masonry nail

masonry nail

[′mās·ən·rē ‚nāl]
(design engineering)
Spiral-fluted nail designed to be driven into mortar joints in masonry.

masonry nail

masonry nail
A hardened-steel nail with a knurled or fluted shank; esp. used for fastening to masonry.
References in periodicals archive ?
IF YOUR walls are hard and bend picture hook fixings, use a masonry nail instead.
A DARTS fan who plays the game using masonry nails is hoping to return to the oche.
Ulster Unionist Councillor David Taylor said: "They must have used masonry nails or something to nail the flag to the memorial as it's cement.
Before you start to lay the bricks, knock masonry nails into the brick joints either side of your opening for the first course, and stretch some string between them.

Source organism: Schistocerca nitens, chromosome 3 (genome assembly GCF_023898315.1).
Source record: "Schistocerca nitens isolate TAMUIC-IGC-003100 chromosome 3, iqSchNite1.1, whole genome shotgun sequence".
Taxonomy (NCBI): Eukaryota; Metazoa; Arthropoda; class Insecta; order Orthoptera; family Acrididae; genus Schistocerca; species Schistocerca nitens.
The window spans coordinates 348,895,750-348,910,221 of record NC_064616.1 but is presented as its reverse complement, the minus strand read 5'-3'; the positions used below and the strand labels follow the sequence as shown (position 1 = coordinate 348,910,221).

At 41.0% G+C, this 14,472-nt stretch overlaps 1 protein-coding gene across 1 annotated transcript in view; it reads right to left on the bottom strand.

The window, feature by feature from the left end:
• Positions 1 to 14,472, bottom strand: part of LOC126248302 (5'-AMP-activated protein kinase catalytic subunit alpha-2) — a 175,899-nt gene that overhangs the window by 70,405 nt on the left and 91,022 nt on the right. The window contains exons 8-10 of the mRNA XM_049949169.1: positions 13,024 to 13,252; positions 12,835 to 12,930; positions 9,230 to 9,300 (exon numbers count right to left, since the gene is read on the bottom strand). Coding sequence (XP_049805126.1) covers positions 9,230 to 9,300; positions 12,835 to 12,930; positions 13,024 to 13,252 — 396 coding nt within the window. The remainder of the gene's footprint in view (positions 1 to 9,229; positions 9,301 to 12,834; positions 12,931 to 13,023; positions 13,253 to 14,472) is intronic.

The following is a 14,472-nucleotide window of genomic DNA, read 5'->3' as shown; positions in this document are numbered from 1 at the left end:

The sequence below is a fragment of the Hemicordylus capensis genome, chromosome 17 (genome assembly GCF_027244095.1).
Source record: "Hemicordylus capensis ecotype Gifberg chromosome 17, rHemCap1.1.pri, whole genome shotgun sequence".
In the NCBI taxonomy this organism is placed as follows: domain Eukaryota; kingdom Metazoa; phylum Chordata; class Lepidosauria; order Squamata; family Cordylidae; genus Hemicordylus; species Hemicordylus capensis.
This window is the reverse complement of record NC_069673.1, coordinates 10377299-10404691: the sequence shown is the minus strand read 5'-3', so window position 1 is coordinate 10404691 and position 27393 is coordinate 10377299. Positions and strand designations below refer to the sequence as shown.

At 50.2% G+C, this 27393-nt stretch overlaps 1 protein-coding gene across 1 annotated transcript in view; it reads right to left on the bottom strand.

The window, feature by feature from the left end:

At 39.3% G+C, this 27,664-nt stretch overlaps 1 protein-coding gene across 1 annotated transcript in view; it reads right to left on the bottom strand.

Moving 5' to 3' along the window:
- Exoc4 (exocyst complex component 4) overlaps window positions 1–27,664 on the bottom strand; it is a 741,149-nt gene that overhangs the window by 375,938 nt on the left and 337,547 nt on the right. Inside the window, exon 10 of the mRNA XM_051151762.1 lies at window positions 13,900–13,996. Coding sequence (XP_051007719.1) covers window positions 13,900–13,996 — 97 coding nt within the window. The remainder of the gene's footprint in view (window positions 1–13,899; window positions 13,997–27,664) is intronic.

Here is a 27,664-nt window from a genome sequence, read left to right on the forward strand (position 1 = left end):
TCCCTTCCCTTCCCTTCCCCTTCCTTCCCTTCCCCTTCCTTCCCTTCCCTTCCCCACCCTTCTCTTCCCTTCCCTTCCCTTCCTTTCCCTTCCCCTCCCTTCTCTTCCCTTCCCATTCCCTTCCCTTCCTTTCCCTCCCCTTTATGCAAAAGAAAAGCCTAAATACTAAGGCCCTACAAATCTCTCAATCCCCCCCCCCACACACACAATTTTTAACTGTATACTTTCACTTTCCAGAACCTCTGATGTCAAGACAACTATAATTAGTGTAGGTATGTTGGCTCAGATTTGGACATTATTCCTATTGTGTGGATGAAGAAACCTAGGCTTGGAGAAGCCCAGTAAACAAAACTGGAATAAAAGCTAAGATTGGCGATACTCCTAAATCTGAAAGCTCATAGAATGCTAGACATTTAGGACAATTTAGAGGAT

They had uncovered masonry nails, roof tiles, parts of walls, a host of pottery and a stone which was once part of the 18th century Paxton mansion.
Another thing to remember when it comes to masonry nails is that they are a permanent fixing and are very difficult to remove without damaging the masonry.
They are the only hammers to use with star drills, masonry nails, steel chisels and nail pullers.
Masonry anchors can be drilled in or short masonry nails can be used.
If you've always had trouble driving masonry nails into concrete to mount furring strips or boards, try this trick.
Fix the battens to the wall, using screws or masonry nails, each one at 600mm intervals from the floor.
These wood strips not only take the masonry nails that secure the board to the wall but also provide a way to secure drywall directly to the insulated wall--without any conventional framing.
Builder Fred Arevalos set 2-by-6 plates with masonry nails, then built a 2-by-4 frame for six 4- by 8-foot ready-made lath panels; horizontal 2-by-2 braces provide midpanel support.